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MLH Local Hack Day 2019 | hack.status(200): How we organized our first hackathon from scratch

With just a month of brainstorming, coding, and eating junk our team organized its first-ever hackathon in the college this previous week.

Through this article, we aim to extinguish all the clouds of doubt from the minds of small (or even big) developer communities around the globe who wish to organize their hackathons.

What is a hackathon?

An event where people gather and form teams to work on different themes, which are given to them over a short frame of time — usually a day or two. Since it’s a race against time, teams usually don’t build full products or apps, instead, they are required to present their ideas in a lucid, crisp way.

How it all began for us…

Back when our journey started in February 2019, we had started building a community of people who were passionate about tech through small workshops and code labs. At that time, we were not entirely sure if we could conduct events on a large scale, but then, our first college-level event named “DEV iO’19” came. With its appropriate and much-celebrated launch, we unanimously agreed to take the further leap.

In November 2019, our team registered for a Local Hack Day: Build 2019 — an event hosted by MLH globally. MLH partners up with companies like Github and Microsoft to host such events and accordingly provides a suitable platform for local tech communities to manoeuvre their hackathons.

Subsequently, our application was accepted within a few days, and we were entitled to a box of supplies from MLH, which contained schwag, goodies, and certificates that were designed for the winners.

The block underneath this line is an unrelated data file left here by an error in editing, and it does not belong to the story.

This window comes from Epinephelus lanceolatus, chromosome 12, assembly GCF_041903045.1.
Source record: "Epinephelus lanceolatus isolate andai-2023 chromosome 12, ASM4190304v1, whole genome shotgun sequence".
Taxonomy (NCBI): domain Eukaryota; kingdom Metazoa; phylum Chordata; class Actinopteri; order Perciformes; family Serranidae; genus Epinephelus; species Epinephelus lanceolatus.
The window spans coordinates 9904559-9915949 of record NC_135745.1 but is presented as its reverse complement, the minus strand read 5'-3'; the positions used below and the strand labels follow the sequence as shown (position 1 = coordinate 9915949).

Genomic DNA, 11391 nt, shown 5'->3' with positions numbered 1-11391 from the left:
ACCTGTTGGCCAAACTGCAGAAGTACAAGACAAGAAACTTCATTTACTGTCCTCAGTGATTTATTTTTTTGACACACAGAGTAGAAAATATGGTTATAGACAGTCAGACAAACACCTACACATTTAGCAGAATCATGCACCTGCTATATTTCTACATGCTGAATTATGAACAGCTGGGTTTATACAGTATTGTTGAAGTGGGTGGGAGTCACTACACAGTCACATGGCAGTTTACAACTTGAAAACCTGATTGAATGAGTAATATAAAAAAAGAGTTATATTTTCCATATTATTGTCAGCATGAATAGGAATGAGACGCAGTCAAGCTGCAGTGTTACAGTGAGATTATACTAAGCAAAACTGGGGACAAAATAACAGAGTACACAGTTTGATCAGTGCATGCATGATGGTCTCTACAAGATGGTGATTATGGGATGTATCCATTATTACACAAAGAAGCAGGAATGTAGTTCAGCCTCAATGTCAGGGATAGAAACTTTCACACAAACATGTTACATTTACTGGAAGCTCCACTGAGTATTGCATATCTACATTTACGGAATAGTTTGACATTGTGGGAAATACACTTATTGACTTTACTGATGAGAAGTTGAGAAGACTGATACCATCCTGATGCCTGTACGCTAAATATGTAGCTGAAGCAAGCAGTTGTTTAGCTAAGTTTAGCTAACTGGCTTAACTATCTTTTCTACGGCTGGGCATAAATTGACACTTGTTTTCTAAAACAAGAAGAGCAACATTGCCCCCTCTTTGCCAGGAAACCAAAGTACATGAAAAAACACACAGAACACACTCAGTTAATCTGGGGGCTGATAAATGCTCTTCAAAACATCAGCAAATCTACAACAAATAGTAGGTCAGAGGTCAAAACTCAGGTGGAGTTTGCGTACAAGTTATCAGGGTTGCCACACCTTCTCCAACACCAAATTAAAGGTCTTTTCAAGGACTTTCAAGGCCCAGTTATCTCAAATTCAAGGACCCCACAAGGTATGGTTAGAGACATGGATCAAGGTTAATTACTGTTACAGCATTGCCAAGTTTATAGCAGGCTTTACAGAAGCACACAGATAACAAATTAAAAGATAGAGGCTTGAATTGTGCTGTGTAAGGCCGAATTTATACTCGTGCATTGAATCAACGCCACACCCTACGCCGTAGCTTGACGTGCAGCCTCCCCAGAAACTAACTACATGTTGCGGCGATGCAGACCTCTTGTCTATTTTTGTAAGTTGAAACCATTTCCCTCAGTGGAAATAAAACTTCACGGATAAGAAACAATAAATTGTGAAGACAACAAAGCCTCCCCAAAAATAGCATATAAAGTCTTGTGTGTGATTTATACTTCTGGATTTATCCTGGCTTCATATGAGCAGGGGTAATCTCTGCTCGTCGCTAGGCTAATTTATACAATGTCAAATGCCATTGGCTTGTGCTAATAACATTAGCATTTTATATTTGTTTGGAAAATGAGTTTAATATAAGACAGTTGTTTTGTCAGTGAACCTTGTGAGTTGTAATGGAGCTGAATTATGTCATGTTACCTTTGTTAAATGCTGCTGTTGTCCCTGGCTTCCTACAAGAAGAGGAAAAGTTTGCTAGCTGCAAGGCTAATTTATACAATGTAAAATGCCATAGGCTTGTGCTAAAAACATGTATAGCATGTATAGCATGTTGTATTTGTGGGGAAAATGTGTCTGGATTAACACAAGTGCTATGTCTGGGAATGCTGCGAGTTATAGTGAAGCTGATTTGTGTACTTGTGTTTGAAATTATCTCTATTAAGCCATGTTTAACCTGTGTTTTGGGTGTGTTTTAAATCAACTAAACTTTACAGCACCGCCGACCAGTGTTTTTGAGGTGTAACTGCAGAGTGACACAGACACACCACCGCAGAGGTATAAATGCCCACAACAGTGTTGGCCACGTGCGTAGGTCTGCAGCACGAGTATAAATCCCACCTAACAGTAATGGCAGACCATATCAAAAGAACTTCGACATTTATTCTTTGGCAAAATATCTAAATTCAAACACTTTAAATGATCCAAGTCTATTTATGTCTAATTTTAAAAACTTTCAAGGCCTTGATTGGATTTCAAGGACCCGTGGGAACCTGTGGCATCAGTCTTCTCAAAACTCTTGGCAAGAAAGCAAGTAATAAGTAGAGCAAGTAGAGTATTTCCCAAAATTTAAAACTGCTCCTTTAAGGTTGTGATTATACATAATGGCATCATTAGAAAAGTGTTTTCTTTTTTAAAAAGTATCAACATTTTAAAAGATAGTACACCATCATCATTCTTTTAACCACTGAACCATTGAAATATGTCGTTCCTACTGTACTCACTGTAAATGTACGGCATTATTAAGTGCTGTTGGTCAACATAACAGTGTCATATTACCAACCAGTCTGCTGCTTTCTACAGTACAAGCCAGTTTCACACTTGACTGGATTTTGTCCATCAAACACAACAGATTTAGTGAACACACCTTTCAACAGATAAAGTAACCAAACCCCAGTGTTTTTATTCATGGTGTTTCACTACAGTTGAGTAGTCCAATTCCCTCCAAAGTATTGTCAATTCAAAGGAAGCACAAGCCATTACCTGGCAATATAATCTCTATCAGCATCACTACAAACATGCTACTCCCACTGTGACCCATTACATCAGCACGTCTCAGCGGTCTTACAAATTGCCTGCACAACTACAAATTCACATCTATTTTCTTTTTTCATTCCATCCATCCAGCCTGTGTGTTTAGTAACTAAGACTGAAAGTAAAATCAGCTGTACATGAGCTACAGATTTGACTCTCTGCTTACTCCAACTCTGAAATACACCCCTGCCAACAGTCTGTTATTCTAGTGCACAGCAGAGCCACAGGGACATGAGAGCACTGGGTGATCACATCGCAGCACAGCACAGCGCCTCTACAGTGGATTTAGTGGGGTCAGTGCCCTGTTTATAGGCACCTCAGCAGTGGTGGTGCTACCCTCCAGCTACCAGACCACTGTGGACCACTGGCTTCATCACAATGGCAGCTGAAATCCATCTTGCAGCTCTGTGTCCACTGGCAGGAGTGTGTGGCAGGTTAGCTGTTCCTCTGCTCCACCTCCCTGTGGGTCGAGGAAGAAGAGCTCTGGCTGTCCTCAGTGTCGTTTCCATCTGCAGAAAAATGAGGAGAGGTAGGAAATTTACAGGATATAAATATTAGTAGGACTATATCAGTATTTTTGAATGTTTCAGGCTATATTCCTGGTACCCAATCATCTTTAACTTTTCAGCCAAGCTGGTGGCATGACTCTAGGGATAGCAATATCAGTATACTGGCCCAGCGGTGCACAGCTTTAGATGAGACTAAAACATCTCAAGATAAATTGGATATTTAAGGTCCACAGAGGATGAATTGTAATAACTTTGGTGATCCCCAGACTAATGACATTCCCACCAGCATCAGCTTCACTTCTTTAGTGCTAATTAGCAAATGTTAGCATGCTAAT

Planning Stage…

After the receipt of acceptance, we needed to perfect the minuscule details that extended from the decisions regarding the selection of the venue to the identification of different blockades that we could have experienced.

We had different tasks on the deck like:

  • Designs for flyers, banners, and social media
  • List of requirements from our college
  • Spreading the word among the peer groups and other colleges
  • Preparation of contingencies, in case schwag and goodies sent by MLH do not arrive as per the schedule
  • Building props and provisions for snacks
  • Rehearsals for the impending day of the event

We commenced by dividing the tasks among our team members and correspondingly coordinated with each other for the flawless execution of our decided-mechanism.

Further, everything went thoroughly well, or so we thought. We had not anticipated that we would not receive the shipment due to customs issues, but one of our core members came to our rescue and saved the day by getting us a captivating deal for schwag.

Our event was flooded by overwhelming responses, and we managed to register around 180+ participants from different colleges and schools. After the finalization of the rest of the materials, a few days before the event, we dispatched out the RSVPs and confirmations to all of the participants.